How were you influenced as an artist by your heritage or home town?

Okanagan landscape is so inspiring. You go hiking or to lakes and just think, “I wish I could paint this.” It’s just so beautiful. There were great local artists and galleries, so it was really just a part of the community.

Who was your main inspiration growing up and how has it changed from then?

My Mother, because it was always important for her to be creative with her hands and to completely immerse herself.

How would you describe your style?

I love using oil paint. I love art to look like art. I really like artists like Robert Bateman. Lots of paint, thick, color, so I guess I would call my style impressionistic.

What do you consider your “big break”?

I am really glad that I met Monika. I started her art class and she and I really hit it off. Pretty much, she said “who cares! Do it and have fun,” and here I am.

How have you developed as an artist, both professionally and personally?

Personally, it’s opened up a whole new world of creativity to me. The whole journey of it has been fantastic; meeting all of these great people and producing artwork that I like. I love that now I can paint a picture and give it to someone.

What was an artwork that had a lasting effect on you? How so?

I’m so amazed all the time at the level of creativity and artistry just here in North Vancouver, just the local art that I see around. I also went to the Vancouver Art Gallery and saw Metis which blew my mind, and last winter I saw some Emily Carr which I love.

What is your favorite art gallery or event in Vancouver?

I love the art crawls. They have one in North Vancouver and one in East Vancouver.

What type of environment do you prefer to work in (i.e.: a studio, home, etc.)?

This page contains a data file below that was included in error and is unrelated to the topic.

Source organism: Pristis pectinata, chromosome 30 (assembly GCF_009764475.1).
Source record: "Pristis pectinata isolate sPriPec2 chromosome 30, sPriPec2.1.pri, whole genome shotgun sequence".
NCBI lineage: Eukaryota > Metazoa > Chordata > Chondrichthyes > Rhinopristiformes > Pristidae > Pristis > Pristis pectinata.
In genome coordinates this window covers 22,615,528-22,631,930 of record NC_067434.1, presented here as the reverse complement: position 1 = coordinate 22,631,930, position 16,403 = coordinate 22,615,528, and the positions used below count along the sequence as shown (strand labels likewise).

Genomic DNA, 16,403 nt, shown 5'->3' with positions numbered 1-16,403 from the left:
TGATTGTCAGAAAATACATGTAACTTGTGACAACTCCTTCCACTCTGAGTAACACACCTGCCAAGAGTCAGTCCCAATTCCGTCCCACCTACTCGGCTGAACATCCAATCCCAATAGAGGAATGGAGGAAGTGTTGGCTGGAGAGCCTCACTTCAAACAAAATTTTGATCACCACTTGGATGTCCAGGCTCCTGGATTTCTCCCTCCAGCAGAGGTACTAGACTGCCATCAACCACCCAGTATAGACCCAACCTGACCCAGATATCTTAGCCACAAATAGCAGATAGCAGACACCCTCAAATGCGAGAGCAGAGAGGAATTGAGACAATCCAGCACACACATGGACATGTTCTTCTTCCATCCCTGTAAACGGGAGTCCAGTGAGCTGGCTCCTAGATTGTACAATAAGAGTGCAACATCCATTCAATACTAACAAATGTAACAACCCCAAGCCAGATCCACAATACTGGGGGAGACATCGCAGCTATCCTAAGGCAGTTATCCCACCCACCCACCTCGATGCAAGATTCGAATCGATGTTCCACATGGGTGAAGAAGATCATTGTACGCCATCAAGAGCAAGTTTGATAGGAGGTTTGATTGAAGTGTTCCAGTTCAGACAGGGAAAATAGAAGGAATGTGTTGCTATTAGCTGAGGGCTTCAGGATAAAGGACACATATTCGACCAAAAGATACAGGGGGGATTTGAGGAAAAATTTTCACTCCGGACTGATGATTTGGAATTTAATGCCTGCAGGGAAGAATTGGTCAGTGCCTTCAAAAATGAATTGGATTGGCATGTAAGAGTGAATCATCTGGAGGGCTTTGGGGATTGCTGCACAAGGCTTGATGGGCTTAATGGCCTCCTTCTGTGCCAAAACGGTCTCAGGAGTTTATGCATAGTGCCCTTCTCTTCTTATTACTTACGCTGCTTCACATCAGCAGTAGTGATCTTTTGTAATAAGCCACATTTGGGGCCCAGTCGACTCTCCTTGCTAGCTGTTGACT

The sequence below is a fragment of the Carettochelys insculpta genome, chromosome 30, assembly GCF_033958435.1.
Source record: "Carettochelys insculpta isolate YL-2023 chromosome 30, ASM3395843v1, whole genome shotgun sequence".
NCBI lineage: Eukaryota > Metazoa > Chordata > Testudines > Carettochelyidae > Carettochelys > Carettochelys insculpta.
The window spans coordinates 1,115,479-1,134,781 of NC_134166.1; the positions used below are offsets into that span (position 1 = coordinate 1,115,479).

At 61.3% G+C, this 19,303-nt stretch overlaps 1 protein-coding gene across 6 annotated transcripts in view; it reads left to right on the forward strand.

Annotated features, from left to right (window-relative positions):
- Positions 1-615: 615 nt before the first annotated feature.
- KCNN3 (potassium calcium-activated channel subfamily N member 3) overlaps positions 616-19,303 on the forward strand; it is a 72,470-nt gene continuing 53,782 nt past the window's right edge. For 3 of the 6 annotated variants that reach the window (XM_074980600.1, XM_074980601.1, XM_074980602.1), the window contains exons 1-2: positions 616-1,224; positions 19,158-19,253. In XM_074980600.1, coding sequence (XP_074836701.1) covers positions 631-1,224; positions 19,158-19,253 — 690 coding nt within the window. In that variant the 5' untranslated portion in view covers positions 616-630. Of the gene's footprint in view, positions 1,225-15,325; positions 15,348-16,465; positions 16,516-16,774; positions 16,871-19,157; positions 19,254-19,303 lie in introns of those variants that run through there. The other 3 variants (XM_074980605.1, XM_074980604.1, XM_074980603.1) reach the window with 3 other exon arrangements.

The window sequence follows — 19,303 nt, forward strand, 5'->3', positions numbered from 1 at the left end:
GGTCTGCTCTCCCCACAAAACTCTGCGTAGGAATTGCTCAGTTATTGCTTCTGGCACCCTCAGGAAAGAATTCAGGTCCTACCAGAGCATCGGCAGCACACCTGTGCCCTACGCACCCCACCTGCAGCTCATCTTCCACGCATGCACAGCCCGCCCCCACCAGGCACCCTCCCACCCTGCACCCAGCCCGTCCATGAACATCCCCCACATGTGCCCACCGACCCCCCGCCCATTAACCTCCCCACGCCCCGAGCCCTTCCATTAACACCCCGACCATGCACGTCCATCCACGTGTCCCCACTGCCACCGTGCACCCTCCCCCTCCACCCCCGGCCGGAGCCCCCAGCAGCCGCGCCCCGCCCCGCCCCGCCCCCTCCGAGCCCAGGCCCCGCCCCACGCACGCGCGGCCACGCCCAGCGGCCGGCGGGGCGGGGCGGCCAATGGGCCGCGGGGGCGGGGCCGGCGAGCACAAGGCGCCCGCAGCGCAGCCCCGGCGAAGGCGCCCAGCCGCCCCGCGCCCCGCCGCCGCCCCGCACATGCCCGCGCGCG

I like to be by myself sometimes but I also like to be in a studio where there are people I can bounce things off of and ask, “What do you think? What do you see?” I like to get advice, too.

Where do you get inspiration for your art?

My daughter, the landscape, other art.

What was the first piece of art you sold?

Well, I don’t sell my art! My mother in-law asked me to paint a picture of the Capilano River. It was the first painting that I thought “I like this,” and I kept it, but painted her a couple more and gave them to her. I think that if I didn’t get so attached to my paintings, I could sell them. They’re like my babies!

Is there a main theme or message to your art? If so, what is it?

It is more of pure expressionism for me.

What is your favorite (and least favorite) thing about being an artist?

My favorite thing is that it’s a way of being creative and expressing yourself – that feeling of the great escape. It’s like meditation. I haven’t found anything negative about it yet!

Did you always want to be an artist? If not, what did you want to be and  when/why did you change your mind?